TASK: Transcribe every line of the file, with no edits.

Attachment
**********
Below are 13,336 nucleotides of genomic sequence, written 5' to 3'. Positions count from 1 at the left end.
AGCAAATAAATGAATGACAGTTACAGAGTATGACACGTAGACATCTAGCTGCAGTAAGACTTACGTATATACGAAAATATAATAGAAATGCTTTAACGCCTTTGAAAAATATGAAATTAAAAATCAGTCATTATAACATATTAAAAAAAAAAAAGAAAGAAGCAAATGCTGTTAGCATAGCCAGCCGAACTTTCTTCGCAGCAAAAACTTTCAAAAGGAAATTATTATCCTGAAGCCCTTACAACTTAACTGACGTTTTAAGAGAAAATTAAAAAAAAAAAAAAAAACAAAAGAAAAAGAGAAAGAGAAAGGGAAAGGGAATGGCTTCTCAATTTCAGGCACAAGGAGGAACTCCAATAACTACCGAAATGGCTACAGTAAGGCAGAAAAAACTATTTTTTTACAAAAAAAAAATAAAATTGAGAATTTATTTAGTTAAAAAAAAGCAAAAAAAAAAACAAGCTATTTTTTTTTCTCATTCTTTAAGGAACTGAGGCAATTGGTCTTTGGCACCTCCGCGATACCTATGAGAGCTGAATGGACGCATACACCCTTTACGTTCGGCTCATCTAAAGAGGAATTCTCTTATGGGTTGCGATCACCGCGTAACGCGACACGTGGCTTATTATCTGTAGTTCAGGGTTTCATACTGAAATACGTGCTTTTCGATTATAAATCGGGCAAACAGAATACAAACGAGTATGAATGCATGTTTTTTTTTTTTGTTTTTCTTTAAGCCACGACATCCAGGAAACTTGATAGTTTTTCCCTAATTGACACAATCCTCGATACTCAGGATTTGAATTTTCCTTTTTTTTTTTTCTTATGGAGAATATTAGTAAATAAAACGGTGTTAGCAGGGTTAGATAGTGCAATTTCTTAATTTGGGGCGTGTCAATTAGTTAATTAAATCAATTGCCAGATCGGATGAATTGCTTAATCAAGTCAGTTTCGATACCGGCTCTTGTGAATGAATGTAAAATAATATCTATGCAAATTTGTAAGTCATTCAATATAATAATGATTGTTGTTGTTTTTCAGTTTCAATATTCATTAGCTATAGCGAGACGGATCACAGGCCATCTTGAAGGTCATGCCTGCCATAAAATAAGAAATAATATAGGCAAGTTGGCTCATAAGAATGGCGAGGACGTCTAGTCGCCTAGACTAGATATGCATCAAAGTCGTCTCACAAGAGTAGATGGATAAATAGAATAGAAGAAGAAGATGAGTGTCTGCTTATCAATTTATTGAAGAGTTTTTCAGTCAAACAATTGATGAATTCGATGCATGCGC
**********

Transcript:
Below are 13,336 nucleotides of genomic sequence, written 5' to 3'. Positions count from 1 at the left end.
AGCAAATAAATGAATGACAGTTACAGAGTATGACACGTAGACATCTAGCTGCAGTAAGACTTACGTATATACGAAAATATAATAGAAATGCTTTAACGCCTTTGAAAAATATGAAATTAAAAATCAGTCATTATAACATATTAAAAAAAAAAAAGAAAGAAGCAAATGCTGTTAGCATAGCCAGCCGAACTTTCTTCGCAGCAAAAACTTTCAAAAGGAAATTATTATCCTGAAGCCCTTACAACTTAACTGACGTTTTAAGAGAAAATTAAAAAAAAAAAAAAAAACAAAAGAAAAAGAGAAAGAGAAAGGGAAAGGGAATGGCTTCTCAATTTCAGGCACAAGGAGGAACTCCAATAACTACCGAAATGGCTACAGTAAGGCAGAAAAAACTATTTTTTTACAAAAAAAAAATAAAATTGAGAATTTATTTAGTTAAAAAAAAGCAAAAAAAAAAACAAGCTATTTTTTTTTCTCATTCTTTAAGGAACTGAGGCAATTGGTCTTTGGCACCTCCGCGATACCTATGAGAGCTGAATGGACGCATACACCCTTTACGTTCGGCTCATCTAAAGAGGAATTCTCTTATGGGTTGCGATCACCGCGTAACGCGACACGTGGCTTATTATCTGTAGTTCAGGGTTTCATACTGAAATACGTGCTTTTCGATTATAAATCGGGCAAACAGAATACAAACGAGTATGAATGCATGTTTTTTTTTTTTGTTTTTCTTTAAGCCACGACATCCAGGAAACTTGATAGTTTTTCCCTAATTGACACAATCCTCGATACTCAGGATTTGAATTTTCCTTTTTTTTTTTTCTTATGGAGAATATTAGTAAATAAAACGGTGTTAGCAGGGTTAGATAGTGCAATTTCTTAATTTGGGGCGTGTCAATTAGTTAATTAAATCAATTGCCAGATCGGATGAATTGCTTAATCAAGTCAGTTTCGATACCGGCTCTTGTGAATGAATGTAAAATAATATCTATGCAAATTTGTAAGTCATTCAATATAATAATGATTGTTGTTGTTTTTCAGTTTCAATATTCATTAGCTATAGCGAGACGGATCACAGGCCATCTTGAAGGTCATGCCTGCCATAAAATAAGAAATAATATAGGCAAGTTGGCTCATAAGAATGGCGAGGACGTCTAGTCGCCTAGACTAGATATGCATCAAAGTCGTCTCACAAGAGTAGATGGATAAATAGAATAGAAGAAGAAGATGAGTGTCTGCTTATCAATTTATTGAAGAGTTTTTCAGTCAAACAATTGATGAATTCGATGCATGCGC